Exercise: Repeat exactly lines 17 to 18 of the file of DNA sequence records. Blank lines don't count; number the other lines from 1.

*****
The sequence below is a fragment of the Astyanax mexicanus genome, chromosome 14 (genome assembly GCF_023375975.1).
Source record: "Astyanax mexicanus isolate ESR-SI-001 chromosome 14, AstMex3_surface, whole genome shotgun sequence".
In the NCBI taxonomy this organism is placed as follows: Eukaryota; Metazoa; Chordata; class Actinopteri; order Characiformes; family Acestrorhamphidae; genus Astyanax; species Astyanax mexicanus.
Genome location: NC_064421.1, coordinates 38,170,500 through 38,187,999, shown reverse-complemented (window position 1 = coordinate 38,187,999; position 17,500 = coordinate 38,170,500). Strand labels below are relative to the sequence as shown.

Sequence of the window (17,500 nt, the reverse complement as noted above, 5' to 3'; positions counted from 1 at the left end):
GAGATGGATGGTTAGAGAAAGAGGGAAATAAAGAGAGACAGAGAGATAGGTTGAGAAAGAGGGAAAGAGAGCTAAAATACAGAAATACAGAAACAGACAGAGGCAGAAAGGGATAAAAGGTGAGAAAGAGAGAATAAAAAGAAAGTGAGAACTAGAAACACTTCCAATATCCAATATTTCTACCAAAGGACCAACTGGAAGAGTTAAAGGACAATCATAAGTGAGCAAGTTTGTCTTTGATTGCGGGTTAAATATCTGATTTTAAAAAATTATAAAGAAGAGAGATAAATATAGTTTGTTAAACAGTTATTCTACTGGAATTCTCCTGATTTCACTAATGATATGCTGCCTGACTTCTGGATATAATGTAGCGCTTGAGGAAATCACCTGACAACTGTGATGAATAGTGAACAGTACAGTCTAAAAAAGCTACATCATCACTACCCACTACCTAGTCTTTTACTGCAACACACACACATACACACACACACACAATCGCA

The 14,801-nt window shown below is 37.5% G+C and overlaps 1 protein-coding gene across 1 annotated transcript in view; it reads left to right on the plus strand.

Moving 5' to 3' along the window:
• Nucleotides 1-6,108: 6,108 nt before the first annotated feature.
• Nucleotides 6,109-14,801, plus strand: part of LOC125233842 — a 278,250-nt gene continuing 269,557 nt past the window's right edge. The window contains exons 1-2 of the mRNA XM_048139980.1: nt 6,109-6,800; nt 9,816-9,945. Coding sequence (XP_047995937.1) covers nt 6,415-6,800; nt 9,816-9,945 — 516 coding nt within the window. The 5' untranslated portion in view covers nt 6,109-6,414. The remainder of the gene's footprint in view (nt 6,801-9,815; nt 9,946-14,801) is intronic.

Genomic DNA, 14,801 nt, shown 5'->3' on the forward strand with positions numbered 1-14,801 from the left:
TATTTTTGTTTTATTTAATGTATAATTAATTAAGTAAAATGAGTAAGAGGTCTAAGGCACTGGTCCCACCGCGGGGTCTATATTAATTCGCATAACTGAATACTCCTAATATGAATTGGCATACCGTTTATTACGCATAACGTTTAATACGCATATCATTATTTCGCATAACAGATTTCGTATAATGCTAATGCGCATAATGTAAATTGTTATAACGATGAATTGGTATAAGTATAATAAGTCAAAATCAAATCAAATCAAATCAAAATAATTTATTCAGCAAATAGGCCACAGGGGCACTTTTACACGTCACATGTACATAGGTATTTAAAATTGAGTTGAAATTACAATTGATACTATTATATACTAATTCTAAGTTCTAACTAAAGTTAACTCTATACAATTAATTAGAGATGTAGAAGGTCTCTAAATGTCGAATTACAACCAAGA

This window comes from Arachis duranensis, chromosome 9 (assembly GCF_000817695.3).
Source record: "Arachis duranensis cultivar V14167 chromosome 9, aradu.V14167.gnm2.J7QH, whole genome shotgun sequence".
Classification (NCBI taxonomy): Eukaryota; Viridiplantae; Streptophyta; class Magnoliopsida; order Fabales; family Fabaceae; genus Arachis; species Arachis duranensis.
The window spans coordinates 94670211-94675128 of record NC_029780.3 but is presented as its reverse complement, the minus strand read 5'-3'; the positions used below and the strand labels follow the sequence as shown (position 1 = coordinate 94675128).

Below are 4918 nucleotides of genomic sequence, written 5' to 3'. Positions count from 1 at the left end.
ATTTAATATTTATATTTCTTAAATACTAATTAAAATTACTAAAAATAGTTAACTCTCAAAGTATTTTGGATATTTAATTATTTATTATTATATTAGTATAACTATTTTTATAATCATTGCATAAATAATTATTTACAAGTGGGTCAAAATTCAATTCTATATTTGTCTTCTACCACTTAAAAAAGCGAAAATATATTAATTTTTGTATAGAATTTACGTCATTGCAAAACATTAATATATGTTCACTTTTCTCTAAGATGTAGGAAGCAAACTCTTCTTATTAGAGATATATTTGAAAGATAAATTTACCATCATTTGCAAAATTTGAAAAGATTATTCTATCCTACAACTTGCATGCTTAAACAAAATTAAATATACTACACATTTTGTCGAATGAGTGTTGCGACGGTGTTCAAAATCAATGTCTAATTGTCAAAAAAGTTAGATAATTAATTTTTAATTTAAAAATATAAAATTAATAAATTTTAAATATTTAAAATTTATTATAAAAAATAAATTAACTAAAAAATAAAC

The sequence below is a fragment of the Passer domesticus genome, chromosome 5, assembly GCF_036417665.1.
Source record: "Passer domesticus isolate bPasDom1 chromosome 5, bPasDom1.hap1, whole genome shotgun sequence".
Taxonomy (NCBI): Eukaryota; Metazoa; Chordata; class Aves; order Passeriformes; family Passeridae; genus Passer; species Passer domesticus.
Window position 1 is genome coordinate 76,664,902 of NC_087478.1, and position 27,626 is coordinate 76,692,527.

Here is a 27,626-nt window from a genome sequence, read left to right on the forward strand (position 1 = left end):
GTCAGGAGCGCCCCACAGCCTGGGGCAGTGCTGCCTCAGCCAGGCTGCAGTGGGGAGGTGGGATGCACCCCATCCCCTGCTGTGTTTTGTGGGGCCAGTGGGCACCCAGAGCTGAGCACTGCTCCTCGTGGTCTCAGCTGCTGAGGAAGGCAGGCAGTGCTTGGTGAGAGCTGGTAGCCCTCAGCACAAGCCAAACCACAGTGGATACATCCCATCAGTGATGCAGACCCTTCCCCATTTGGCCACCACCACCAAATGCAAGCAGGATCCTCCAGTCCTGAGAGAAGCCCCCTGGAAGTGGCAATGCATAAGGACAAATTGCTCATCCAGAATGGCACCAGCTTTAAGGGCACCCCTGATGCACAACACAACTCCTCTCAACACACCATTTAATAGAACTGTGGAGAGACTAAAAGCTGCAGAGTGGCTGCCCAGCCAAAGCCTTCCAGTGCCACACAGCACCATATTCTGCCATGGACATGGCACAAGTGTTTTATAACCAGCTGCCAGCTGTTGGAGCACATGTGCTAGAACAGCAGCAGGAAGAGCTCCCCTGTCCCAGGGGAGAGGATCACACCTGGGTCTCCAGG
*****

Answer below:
Below are 4918 nucleotides of genomic sequence, written 5' to 3'. Positions count from 1 at the left end.
ATTTAATATTTATATTTCTTAAATACTAATTAAAATTACTAAAAATAGTTAACTCTCAAAGTATTTTGGATATTTAATTATTTATTATTATATTAGTATAACTATTTTTATAATCATTGCATAAATAATTATTTACAAGTGGGTCAAAATTCAATTCTATATTTGTCTTCTACCACTTAAAAAAGCGAAAATATATTAATTTTTGTATAGAATTTACGTCATTGCAAAACATTAATATATGTTCACTTTTCTCTAAGATGTAGGAAGCAAACTCTTCTTATTAGAGATATATTTGAAAGATAAATTTACCATCATTTGCAAAATTTGAAAAGATTATTCTATCCTACAACTTGCATGCTTAAACAAAATTAAATATACTACACATTTTGTCGAATGAGTGTTGCGACGGTGTTCAAAATCAATGTCTAATTGTCAAAAAAGTTAGATAATTAATTTTTAATTTAAAAATATAAAATTAATAAATTTTAAATATTTAAAATTTATTATAAAAAATAAATTAACTAAAAAATAAAC